White and Latino Catholics deeply divided in 2016, panel says

White and Latino Catholics deeply divided in 2016, panel says

White and Latino Catholics deeply divided in 2016, panel says

Voters wait in line to cast their ballots during early voting at the Franklin County Board of Elections in Columbus, Ohio on October 28, 2016. (Credit: Photo courtesy of Reuters/Shannon Stapleton.)

Delve into the poll numbers, and trends emerge that speak to the future of Catholic voting in the U.S. While white Catholics favor Donald Trump over Democrat Hillary Clinton 48 to 41 percent in a recent PRRI poll, the opposite is true of non-white Catholics, the vast majority of whom are Latino. Those non-white Catholics choose Clinton over Trump 78 to 17 percent.

WASHINGTON — They are many, shift between parties and typically side with the candidate who ends up winning the White House.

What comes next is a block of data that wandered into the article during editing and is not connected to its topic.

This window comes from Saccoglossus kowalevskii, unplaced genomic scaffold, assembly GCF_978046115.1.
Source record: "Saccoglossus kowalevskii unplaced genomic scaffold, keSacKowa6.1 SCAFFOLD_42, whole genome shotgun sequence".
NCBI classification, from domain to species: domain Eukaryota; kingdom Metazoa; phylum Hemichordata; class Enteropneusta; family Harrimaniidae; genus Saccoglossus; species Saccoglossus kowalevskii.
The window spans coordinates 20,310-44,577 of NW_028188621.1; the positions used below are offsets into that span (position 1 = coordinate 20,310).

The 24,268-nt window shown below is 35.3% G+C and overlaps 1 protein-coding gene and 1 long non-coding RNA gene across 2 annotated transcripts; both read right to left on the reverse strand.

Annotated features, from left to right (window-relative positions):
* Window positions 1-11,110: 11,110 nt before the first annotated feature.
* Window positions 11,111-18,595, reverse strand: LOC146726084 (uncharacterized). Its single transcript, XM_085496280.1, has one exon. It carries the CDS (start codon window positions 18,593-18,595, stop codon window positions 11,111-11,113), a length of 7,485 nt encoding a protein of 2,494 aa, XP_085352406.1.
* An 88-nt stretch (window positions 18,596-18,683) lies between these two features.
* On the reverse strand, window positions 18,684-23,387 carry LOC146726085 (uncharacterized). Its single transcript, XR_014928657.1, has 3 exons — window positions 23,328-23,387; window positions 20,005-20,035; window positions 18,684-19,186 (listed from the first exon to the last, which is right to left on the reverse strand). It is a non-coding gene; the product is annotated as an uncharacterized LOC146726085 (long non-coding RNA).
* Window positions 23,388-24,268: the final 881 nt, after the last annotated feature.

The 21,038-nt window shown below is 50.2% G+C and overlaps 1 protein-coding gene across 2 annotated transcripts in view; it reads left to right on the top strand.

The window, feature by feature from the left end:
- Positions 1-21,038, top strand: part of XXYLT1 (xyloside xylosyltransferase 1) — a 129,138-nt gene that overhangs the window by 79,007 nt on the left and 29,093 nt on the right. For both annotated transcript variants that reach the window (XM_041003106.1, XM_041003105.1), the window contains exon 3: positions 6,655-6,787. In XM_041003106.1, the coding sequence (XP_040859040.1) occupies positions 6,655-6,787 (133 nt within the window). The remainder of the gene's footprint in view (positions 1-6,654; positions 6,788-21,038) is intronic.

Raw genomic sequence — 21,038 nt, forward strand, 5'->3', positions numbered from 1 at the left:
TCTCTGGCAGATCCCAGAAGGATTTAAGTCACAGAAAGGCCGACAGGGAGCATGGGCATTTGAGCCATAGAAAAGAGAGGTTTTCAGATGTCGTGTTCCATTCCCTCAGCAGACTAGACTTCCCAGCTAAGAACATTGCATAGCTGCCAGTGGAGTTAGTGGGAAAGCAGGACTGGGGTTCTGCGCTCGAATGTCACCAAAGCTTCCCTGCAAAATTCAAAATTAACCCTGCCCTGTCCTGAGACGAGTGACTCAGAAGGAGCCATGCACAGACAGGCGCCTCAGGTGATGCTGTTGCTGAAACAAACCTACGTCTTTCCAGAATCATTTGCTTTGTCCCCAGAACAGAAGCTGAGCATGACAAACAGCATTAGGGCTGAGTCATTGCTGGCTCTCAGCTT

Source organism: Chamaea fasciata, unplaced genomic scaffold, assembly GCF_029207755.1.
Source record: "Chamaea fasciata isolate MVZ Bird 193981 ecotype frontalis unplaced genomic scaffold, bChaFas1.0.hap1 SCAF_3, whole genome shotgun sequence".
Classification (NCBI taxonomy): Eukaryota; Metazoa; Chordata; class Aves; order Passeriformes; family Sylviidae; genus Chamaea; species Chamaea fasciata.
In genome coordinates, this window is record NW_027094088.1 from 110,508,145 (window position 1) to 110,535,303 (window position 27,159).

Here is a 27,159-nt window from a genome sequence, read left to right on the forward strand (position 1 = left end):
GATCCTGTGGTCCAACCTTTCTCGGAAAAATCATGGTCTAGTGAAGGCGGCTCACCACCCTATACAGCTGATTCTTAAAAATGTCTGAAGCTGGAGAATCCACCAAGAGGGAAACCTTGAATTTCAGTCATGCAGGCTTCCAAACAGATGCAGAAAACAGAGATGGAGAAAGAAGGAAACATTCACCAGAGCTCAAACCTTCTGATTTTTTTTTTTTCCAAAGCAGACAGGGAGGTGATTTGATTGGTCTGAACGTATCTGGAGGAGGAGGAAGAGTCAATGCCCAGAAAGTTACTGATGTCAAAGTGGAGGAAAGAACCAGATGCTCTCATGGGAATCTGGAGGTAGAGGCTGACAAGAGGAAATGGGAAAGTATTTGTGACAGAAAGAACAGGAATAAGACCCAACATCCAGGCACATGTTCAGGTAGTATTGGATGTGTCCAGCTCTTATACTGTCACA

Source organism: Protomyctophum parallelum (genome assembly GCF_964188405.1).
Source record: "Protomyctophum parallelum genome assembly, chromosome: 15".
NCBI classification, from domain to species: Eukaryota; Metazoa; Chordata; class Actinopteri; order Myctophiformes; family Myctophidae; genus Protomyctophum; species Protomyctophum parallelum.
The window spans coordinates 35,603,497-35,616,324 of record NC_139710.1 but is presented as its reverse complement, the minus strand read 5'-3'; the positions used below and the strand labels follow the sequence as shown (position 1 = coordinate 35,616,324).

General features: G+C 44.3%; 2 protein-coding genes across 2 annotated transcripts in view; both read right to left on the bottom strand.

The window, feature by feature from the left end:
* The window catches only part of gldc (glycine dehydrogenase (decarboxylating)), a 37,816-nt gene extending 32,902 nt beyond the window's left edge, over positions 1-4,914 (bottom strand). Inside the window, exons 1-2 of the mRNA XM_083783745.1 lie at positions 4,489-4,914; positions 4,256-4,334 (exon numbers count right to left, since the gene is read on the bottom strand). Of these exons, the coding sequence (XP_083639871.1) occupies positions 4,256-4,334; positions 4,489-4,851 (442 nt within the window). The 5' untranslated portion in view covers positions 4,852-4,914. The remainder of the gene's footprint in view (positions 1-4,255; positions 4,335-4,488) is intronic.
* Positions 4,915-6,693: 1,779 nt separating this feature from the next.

That’s what makes Catholics the ultimate swing voters in the U.S. And this year they are going to throw their weight behind Democrat Hillary Clinton, a panel of political analysts said Oct. 31.

Catholics favor Clinton over Trump 51 to 40 percent, according to a recent survey from the Public Religion Research Institute, which co-sponsored the panel at the National Press Club.

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